Gareth Davies had written his first computer programme by the age of 13, a stock control programme for his dad’s business. He had actually discovered computers at the age of 11 when he borrowed a friend’s Sinclair Spectrum, while for his 12th birthday his dad had bought him a BBC Micro.
That was something all aspiring computer programmers wanted in the 1980s – and it’s no surprise that by the age of 16 he was writing computer games.
“I didn’t finish any of them,” he recalls now. “I guess it’s my personality. I’m a good starter, not a finisher. But when I was 12 and sat on that kitchen table, I realised that with this technology I can do anything, given the time.” It’s an impressive record, but not particularly unusual. After all, the country is probably teeming with men who at a similar age to Davies wanted to be the new Clive Sinclair and have spent the intervening years – their twenties, thirties, and very possibly forties – poring over computer screens to the chagrin of their friends, wives, and children – assuming they have any.
Davies, by contrast, now aged 40, is married with kids and the managing director of Frog, a Halifax-based software company that is the market leader in providing learning platforms – or virtual learning environments – to Britain’s secondary schools. This really is quite an achievement, not least because in 2007 the company failed to make it onto the list of preferred suppliers that BECTA, the government body which has been responsible for trying to introduce more technology into the process of learning. It is currently being wound up by the new Government. Learning platforms were at the forefront of BECTA’s plans, as such software aims to create an environment where pupils can do research and interact with their teachers online, and leave homework to be corrected.
At the same time teachers – and of course parents – can keep an eye on how those pupils are doing. There shouldn’t be any chance to say you have forgotten to bring homework or lost your class report in a school with a properly functioning learning platform.
Other much larger companies, including Serco and Pearson, did make it on the BECTA shortlist and they should theoretically have had the easiest selling job around. BECTA was going to provide the schools with money to buy the platforms that the shortlisted companies were developing. But even so, many of these schools still opted for Frog, even if that meant taking money – sometimes up to £50,000 – out of their capital budgets. Some 14% of all secondary schools – not just those who already have learning platforms – are now signed up to Frog. As a result, the company, tucked away at the back of Dean Clough Mills, has been growing rapidly.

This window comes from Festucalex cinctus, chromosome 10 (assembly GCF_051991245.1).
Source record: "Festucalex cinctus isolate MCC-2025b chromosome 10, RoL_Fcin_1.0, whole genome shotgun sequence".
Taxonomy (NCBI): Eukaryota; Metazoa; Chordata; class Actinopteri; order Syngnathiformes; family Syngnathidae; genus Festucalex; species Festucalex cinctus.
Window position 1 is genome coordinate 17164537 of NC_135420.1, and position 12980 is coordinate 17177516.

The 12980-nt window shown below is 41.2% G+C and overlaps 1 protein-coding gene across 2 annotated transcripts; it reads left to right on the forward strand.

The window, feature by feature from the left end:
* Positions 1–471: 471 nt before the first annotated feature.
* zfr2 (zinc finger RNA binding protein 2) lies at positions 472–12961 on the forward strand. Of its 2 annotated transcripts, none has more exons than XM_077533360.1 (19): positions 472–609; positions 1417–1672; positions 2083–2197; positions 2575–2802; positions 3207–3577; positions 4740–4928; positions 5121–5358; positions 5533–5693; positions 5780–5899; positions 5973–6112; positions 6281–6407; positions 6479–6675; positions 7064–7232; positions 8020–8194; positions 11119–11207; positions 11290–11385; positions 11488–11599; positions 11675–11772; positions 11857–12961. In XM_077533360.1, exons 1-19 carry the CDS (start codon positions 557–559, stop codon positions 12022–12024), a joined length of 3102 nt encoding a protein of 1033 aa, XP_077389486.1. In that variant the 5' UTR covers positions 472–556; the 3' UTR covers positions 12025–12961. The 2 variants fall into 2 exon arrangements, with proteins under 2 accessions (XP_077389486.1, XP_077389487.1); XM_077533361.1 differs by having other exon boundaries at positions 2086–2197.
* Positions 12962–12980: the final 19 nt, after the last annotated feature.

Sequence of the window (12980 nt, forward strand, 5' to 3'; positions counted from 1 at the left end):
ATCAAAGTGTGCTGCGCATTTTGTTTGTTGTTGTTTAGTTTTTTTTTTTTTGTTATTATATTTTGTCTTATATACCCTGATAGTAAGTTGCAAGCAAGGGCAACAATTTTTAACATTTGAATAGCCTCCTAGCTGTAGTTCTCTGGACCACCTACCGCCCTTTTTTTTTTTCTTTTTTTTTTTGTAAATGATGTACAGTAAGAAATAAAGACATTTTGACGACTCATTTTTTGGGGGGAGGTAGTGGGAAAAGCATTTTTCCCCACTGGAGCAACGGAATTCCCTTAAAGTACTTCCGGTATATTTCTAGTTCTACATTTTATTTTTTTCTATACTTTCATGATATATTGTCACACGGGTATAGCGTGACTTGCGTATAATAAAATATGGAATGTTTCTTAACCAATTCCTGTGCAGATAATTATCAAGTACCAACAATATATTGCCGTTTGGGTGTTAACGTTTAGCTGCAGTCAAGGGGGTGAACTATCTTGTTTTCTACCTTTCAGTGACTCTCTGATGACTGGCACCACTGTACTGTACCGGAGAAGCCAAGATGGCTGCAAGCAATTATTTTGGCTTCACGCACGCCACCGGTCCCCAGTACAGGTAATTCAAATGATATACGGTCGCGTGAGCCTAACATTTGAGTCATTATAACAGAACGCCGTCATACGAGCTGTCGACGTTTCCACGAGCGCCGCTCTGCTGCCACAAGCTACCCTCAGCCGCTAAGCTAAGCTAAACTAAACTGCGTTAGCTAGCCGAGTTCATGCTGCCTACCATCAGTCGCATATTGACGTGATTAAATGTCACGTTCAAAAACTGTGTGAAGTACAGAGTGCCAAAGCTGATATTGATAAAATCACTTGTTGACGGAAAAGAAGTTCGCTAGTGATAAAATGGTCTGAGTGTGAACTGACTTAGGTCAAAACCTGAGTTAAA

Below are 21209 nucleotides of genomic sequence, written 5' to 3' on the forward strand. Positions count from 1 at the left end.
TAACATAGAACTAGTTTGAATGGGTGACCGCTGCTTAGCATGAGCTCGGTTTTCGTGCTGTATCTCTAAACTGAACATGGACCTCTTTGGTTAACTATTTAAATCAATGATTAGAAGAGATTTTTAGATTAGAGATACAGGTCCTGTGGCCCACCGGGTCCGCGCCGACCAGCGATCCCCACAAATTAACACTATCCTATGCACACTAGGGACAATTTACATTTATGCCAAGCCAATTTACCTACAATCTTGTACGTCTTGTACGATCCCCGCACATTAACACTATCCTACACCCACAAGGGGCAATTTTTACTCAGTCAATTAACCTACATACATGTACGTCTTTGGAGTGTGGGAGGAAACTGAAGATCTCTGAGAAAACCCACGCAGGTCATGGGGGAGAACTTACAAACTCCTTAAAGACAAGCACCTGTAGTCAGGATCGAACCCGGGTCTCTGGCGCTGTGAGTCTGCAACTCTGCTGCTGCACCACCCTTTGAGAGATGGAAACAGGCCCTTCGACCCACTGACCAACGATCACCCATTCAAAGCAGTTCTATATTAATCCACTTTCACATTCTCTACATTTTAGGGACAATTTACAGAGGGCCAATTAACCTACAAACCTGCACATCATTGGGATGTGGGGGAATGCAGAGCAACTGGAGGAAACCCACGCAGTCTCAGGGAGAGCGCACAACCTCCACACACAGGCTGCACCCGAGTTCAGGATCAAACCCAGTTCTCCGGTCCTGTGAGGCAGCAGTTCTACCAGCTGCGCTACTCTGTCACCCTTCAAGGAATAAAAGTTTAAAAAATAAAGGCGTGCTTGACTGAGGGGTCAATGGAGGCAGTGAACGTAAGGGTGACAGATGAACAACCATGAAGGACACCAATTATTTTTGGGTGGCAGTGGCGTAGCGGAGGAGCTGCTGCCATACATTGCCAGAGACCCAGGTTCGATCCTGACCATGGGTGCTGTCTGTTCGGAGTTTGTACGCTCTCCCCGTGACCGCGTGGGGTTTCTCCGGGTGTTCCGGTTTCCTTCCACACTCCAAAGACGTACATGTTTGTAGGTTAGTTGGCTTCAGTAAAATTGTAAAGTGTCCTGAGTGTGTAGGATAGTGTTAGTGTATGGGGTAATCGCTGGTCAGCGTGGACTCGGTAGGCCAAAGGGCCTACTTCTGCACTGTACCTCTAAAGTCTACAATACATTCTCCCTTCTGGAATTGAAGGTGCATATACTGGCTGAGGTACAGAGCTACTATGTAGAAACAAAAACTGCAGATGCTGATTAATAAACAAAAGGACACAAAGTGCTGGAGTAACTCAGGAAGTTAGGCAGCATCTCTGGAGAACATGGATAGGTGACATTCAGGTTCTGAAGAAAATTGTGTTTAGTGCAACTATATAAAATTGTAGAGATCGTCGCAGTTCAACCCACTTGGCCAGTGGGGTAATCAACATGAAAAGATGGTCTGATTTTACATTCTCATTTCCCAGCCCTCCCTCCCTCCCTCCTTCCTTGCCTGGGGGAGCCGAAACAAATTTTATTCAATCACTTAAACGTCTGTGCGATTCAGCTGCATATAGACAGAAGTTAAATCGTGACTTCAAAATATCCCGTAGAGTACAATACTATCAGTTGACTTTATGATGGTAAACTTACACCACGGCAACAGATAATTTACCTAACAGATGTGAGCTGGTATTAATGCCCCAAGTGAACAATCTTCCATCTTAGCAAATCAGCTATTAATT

It currently employs 90 people – double the number it employed just 18 months ago – and has turned over £5m in the past 12 months with an operating profit of £500,000 that excludes a further £500,000 reinvested into research and development. What’s more, it has just signed up for a joint venture with YTL, a software company quoted on the Malaysian stock exchange, as the start of a hoped-for expansion into the Far East. YTL has also invested £2m in Frog, although Davies says it didn’t need the money.
“We’ve got £1.5m in the bank,” he says. And he and co-founder Tariq Isa still control 60% of the business. So how has Davies the teenage programmer turned into Davies the successful entrepreneur? Not necessarily through continuing to design programmes. Davies says he now can’t think of anything worse to do, although that’s partly because running the company takes up so much of his life that he doesn’t have the time you need to really develop a programme.
Davies grew up within sight of Alton Towers in Staffordshire, “so my choices had I stayed there would have been working in a local biscuit factory or putting a big furry costume on.” Instead he travelled to Leeds, working first in a software house and then as IT manager for Drummond, then one of the biggest worsted mills in the country with a turnover in worsted alone of £50m.
It was his experience of working at Drummond, he says, where he had an IT budget of £1m a year, that really brought home to him the message that the key to success in technology is not the technology itself. “Great software is about people, not technology,” he says. “I learned an awful lot about people and culture change and how to make software work while I was at Drummond.
“I was often approached by fusty types who would say, ‘You’re trying to change 140 years of tradition here, young man’. My immediate response to that was, ‘Good!’ I was trying to build software that was clever technically; technology that would make processes more efficient. “I was correct about wanting to do that, but was a 10% improvement better if it made people’s lives a nightmare? Perhaps not.
“I learned that it is sometimes better to be more long-winded if as a result the technology is more intuitive or easier to understand. And if it is then software will get people excited because they understand culture change.” It is this philosophy which is at the heart of Frog, he says.
Whatever the company produces he wants to make sure it is something anyone can work on, not just an IT geek. “It’s that same emotion of feeling that you can do anything that we put in our software today,” he says. “If you can get people to feel that same emotion, you get them to give a shit. That is the whole point of Frog.
“We have a load of Lego bricks that they can bring onto a page to help them build their own YouTube, say, or their own Facebook. They build it themselves without being a programmer, and go home and say, ‘Look what I did today’. The whole thing is capturing that emotion and the ability to do anything.” He can cite countless examples of how Frog is boosting education, many of which are included on the company website.